Deploying OpenWhisk on kind


You can run Kubernetes on top of Docker on Linux, MacOS, and Windows using the kind project. Based on using Docker-in-Docker (DIND) virtualization and kubeadm, kind can be used to create a virtual multi-node Kubernetes cluster that is suitable for deploying OpenWhisk for development and testing. For detailed instructions on kind, we refer you to that project's github repository. Here we will only cover the basic operations needed to create and operate a default cluster with two virtual worker nodes.

Initial setup

Download the latest stable release of kind for your platform from Our TravisCI testing currently uses kind v0.11.1 on an ubuntu 18.04 host.

Creating the Kubernetes Cluster

On Linux, make sure your userid is in the docker group on the host machine. This will enable you to run kind without requiring sudo to gain root privileges.

We've provided a script that you can use to bring up a kind cluster in a reasonable configuration for OpenWhisk. The script assumes that port 31001 is available on your machine and can be used by openwhisk. To use a different port, edit deploy/kind/kind-cluster.yaml.


Configuring OpenWhisk

Assuming you used the default port 31001 when starting kind, a [mycluster.yaml](../deploy/kind/mycluster.yaml] for a standard deployment of OpenWhisk would be:

    type: NodePort
    apiHostName: localhost
    apiHostPort: 31001
    useInternally: false

  httpsNodePort: 31001

# disable affinity
  enabled: false
  enabled: false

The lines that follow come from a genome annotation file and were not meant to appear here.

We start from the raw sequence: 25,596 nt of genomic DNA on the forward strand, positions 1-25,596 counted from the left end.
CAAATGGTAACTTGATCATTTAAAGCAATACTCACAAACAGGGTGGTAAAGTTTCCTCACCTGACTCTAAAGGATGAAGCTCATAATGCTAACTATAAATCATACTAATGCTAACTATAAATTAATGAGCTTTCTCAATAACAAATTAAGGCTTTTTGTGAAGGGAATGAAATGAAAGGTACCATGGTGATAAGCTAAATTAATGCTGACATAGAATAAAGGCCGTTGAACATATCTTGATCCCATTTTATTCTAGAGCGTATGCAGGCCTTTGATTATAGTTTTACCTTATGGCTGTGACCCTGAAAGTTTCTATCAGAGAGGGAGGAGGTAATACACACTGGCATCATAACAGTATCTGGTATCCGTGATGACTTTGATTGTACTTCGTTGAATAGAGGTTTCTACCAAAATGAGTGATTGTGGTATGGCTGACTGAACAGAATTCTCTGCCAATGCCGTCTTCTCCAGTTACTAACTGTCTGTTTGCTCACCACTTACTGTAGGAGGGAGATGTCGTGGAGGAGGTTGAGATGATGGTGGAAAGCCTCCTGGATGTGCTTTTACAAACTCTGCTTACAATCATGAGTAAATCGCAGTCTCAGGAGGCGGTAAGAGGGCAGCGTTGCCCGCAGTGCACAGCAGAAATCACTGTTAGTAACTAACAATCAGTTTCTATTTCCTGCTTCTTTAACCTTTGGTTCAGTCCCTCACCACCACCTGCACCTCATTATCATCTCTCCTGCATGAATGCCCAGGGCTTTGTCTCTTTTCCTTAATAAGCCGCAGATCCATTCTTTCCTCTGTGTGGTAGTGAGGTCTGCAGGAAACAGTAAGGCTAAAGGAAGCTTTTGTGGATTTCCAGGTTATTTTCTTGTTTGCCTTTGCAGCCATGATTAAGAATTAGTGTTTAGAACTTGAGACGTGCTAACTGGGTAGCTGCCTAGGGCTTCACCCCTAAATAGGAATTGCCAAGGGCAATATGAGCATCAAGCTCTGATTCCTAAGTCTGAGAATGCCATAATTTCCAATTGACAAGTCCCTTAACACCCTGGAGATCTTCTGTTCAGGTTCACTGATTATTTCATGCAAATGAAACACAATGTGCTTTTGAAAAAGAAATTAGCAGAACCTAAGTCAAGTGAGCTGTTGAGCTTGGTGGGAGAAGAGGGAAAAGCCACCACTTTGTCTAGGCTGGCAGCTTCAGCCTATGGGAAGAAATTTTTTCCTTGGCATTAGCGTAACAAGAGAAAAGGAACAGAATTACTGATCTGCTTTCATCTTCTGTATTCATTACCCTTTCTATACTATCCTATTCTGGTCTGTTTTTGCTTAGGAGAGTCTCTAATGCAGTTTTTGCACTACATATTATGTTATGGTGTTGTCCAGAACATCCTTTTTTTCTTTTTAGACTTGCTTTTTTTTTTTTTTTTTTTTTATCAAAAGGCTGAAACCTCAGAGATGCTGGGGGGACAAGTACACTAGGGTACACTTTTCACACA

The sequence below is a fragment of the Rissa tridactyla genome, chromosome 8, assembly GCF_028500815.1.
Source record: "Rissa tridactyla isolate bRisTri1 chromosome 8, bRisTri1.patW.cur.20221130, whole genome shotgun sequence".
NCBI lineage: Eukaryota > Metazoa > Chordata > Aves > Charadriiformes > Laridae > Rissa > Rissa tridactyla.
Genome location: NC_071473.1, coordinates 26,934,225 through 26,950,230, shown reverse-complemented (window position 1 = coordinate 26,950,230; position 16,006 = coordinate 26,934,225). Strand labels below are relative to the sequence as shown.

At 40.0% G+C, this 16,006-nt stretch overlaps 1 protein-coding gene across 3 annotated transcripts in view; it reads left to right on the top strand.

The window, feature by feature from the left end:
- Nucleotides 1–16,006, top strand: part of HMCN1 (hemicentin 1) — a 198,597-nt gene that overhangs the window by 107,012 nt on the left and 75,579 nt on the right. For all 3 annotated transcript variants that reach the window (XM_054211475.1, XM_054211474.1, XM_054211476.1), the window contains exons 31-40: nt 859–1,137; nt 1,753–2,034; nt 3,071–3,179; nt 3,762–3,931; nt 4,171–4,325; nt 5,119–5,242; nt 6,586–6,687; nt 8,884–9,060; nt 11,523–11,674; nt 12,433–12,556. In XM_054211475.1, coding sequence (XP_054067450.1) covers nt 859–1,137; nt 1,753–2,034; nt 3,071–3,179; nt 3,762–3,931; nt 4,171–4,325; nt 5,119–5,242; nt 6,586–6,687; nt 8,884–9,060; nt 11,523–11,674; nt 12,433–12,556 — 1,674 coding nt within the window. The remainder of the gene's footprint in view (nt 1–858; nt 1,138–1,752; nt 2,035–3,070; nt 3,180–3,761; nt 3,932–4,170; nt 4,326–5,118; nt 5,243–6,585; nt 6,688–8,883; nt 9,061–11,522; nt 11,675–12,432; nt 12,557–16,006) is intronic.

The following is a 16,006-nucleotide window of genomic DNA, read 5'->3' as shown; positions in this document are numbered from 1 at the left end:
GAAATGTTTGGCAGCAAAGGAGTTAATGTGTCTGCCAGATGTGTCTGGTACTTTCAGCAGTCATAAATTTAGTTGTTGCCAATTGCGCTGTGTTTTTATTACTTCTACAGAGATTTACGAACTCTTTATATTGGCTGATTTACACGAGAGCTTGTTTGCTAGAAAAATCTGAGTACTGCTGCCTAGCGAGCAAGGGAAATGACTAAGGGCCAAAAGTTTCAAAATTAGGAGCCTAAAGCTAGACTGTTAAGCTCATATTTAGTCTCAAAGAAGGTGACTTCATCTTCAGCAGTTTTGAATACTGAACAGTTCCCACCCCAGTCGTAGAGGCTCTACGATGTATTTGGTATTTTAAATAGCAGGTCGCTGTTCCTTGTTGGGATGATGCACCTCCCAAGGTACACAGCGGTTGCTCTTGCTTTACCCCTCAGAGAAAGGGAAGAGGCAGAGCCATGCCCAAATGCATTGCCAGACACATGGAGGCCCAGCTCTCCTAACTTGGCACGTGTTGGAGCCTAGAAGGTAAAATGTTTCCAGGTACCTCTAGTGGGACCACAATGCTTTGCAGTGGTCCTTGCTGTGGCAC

options: "-Dwhisk.kubernetes.user-pod-node-affinity.enabled=false"
  # must use KCF as kind uses containerd as its container runtime
    impl: "kubernetes"

Note that you must use the KubernetesContainerFactory when running OpenWhisk on kind because it is configured to use containerd as the underlying container engine.

External to the Kubernetes cluster, for example when using the wsk cli, we will use the port forwarding configured by the extraPortMappings in kind-cluster.yaml to allow the OpenWhisk apihost property to be set to localhost:31001

Hints and Tips

If you are working on the core OpenWhisk system and want to use a locally built controller, invoker, or scheduler image to test your changes, you need to push the image to the docker image repository inside the kind cluster.

For example, suppose I had a local change to the controller I wanted to test. To do this, I would build the image normally (gradlew distDocker in openwhisk). Then, execute the kind command

kind load docker-image whisk/controller

Then add a stanza to your mycluster.yaml to override the default behavior of pulling a stable openwhisk/controller image from Docker Hub.

  imageName: "whisk/controller"
  imageTag: "latest"

Then deploy OpenWhisk normally using helm install. The deployed system will use the locally built whisk/controller image.


Using kind is only appropriate for development and testing purposes. It is not recommended for production deployments of OpenWhisk.

TLS termination will be handled by OpenWhisk's nginx service and will use self-signed certificates. You will need to invoke wsk with the -i command line argument to bypass certificate checking.

Unlike using Kubernetes with Docker for Mac 18.06 and later, only the virtual master/worker nodes are visible to Docker on the host system. The individual pods running the OpenWhisk system are only visible using kubectl and not directly via host Docker commands.